stories that Booker Prize-winning novelist Kazuo Ishiguro chooses
to tell in his novels speak of a considerable imagination. They
are each one different, from the lonely butler in The Remains
of the Day
to the Kafkaville lunacy of The Unconsoled
This ability to handle variety is one of Mr. Ishiguros talents.
In his latest novel, When We Were Orphans
, again he takes
to new territorya veritable world of suspense. But this semi-detective
novel suffers from a major distraction. Mr. Ishiguros choice
of voice makes the inventive and flexible story fall flat. What
could have been a rich and colorful tale becomes surprisingly uninteresting,
When We Were
is the story of Christopher Banks, an orphan and a detective.
These two circumstances combine in his search for the truth about
what happened to his parents, who disappeared when he was a child
growing up in the International Settlement in Shanghai. We follow
Christopher here and there as he builds his professional reputation,
but the story really gets going when he decides to go back to Shanghai
in the perilous beginning of World War II. There are various other
characters, several of whom seem to have been taken whole out of
some other book (perhaps Mr. Ishiguros next novel) and left
carelessly on the page.
When a reader has
to help a book out by making excuses, there is something wrong.
Embroidering our fantasies onto the world of a book is a compliment,
but having to make up for the shortcomings of a novel is not. Yet
I was left continually trying to invent reasons for Christophers
actions, motives and (primarily) absurd language. Mr. Ishiguro was
celebrated for his perfect tone in The Remains of the Day
for his evocation of the subtleties of domestic servitude. When
We Were Orphans
, however, is more similar in style to Mr. Ishiguros
Kafka tribute, The Unconsoled
. In Orphans
, the authors
clarity and a light touch have been replaced by a grid of pointless
and repetitive language. In addition, the plot seems almost carelessly
thrown together. What saves the novel is the setting, but the contrast
between language and context is off-putting.
Almost from the
beginning of When We Were Orphans
, the first person narrators
pedantic tone threatens to suck the juice out of the story. It is
brittle, over formal, and surprising inflexible and dull. Christopher
seems addicted to awkward expressions like "since I am now
recalling." The patterns of his language repeat, inelegantly,
giving Christopher the sound of someone pretending to be formal:
a high school students idea of an upper-class Englishman.
"It is perhaps worth mentioning," he says, only to say
in the following sentence, "it is perhaps surprising."
There is also a profusion of "quite." The cumulative effect
is to make Christopher a bore, at the best. At the worst, every
sentence of When We Were Orphans
reads like a failed attempt
The novel eventually
descends into a region of murkiness, where the reader and the protagonist
grasp at moments of clarity together. Christopher races into a war
zone to look for the house where his parents are being kept and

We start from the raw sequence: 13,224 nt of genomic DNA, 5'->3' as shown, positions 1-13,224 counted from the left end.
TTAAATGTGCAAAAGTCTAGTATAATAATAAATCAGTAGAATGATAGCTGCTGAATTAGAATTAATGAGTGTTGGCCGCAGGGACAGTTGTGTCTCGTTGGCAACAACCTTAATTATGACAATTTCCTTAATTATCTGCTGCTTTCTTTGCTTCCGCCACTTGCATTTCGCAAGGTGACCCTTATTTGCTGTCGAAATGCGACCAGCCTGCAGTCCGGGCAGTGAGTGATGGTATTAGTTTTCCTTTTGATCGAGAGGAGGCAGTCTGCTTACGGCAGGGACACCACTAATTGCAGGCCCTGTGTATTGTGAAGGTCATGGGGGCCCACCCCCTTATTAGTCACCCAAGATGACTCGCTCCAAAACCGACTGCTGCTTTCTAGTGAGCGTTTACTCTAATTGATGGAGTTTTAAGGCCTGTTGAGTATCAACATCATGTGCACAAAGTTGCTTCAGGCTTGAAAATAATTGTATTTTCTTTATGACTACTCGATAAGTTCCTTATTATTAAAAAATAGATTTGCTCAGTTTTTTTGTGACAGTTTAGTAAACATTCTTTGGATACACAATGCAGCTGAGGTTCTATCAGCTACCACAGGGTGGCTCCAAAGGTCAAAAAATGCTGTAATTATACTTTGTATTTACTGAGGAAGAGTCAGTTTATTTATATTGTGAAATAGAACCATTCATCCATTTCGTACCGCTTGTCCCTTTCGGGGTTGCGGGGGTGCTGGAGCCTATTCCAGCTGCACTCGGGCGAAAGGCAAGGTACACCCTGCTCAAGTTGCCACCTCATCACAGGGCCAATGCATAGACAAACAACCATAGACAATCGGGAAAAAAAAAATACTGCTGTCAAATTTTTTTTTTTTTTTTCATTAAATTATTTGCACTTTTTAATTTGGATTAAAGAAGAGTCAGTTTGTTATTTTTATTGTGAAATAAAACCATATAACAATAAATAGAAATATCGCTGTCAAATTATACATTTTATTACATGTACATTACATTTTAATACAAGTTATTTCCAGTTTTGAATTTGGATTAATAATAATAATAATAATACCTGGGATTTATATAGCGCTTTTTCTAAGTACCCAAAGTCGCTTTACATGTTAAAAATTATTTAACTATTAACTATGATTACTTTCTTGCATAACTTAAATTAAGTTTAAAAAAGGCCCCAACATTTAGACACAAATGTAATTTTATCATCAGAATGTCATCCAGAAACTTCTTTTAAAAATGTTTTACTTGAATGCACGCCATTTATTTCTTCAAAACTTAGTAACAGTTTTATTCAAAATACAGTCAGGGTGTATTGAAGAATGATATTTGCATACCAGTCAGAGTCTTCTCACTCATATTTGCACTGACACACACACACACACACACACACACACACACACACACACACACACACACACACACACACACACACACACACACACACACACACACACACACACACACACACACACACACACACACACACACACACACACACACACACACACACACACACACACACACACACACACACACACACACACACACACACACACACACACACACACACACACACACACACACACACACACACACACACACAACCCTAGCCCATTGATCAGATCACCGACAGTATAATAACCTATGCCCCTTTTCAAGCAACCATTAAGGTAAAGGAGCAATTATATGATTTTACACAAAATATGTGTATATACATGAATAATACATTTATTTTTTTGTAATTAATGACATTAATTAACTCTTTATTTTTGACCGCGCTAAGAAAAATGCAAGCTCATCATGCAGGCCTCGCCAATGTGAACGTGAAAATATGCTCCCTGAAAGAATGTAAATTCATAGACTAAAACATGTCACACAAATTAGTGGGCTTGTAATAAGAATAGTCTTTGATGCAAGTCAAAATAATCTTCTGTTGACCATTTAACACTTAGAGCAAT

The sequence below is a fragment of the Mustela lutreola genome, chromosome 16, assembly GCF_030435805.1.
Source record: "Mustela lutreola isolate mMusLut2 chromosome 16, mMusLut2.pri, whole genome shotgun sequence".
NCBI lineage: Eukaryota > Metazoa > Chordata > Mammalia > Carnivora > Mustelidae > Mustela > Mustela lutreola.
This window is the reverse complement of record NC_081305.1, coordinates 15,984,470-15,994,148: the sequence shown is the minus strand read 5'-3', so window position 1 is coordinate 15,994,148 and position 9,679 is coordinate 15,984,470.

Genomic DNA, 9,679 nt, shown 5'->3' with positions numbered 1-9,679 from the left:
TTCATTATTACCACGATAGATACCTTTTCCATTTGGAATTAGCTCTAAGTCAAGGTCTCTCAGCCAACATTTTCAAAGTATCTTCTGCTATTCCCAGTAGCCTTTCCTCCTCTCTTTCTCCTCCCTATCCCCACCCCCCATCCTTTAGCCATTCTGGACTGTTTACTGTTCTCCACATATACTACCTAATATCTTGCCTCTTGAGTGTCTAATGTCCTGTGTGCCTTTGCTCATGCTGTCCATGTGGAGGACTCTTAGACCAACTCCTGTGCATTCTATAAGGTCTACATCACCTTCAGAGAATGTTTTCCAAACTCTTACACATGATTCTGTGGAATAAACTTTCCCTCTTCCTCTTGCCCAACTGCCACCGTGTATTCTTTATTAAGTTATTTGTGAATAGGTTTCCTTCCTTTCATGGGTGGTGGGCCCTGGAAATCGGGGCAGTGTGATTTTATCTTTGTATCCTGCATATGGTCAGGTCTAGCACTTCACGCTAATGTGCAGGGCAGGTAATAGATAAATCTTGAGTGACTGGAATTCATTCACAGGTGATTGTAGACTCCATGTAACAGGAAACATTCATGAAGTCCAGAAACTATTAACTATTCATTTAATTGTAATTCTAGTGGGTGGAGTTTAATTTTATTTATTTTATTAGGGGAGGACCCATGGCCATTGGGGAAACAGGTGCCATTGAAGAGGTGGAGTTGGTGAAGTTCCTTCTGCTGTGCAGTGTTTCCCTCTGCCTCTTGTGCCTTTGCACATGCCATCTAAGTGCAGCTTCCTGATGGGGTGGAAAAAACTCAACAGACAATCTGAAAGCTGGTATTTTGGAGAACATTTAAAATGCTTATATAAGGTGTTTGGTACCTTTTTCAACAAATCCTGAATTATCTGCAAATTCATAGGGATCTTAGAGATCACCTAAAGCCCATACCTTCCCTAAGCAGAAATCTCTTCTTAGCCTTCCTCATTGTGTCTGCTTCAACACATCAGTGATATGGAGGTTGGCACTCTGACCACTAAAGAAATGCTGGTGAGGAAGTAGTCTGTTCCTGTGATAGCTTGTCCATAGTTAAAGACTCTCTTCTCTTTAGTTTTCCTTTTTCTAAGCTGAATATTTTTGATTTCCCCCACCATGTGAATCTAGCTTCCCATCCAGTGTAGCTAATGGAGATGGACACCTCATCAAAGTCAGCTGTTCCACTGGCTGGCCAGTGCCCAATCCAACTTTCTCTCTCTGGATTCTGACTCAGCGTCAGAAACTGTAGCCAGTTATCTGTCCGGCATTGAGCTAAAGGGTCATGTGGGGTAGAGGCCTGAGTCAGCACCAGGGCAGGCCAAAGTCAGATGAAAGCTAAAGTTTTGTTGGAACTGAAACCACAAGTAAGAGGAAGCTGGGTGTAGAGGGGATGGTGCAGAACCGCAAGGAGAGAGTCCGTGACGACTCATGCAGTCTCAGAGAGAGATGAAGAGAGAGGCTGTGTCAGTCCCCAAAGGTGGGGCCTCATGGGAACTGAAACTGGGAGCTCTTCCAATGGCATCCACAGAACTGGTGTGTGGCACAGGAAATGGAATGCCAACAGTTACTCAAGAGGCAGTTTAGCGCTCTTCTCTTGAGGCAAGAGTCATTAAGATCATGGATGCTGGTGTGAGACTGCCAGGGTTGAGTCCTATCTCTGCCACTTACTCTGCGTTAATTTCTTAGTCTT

enters a place of darkness and confusion. There is a wonderful sense
of make believe in the way everyone talks about Christophers
parents as if the intervening years have not even happened. This
dreamlike inconsistency could be frustrating to some people, but
I found it one of the freshest touches in the book.
Still, the plot
seems hastily strung together. New elements are mentioned in heavy-handed,
suspense-inducing asides ("an evening which, as I shall explain,
was to prove far more significant than I could then have imagined").
The apparent point is to make us wonder. Unfortunately, in most
cases the significance is minor, but even significant events grow
a little flat under such a pointed reminder.
A common critique of
the novel is that it is brilliantly written, yet disappointing,
soggy in plot. I disagree. The story, for all its flimsiness or
unpredictability, could have yet made an engrossing read. It is
the language that lets it down. There are flashes of excellence
throughout the story. The meeting of Christopher with his childhood
friend Akira in the war zone is a sly delight. Without the narrator
noticing anything, Mr. Ishiguro manages to touch on psychology,
fear, racism and a host of other little details. Also full of a
charged, humorous energy is Christophers headlong dash into
every possibility in his search for his parents. Mr. Ishiguro was
himself a young child when he was transplanted from Japan to Britain.
Perhaps this is why the sections of Orphans
Christopher as a young boy in Shanghai are among the best in
the novel. Even the freshest parts of the book, however, are encased
in a lattice of poor language and uninteresting episodes. There
isnt enough light to get through the gloom.
At the end of the novel,
there is a dénouement, and as with most suspenseful tales,
it is interesting to find out the "secret." Yet throughout
the novel it takes almost an effort of will to stay with the story.
Mr. Ishiguro has once again come up with a deft story, place and
time. Somehow in the telling, however, he has struck a sour note.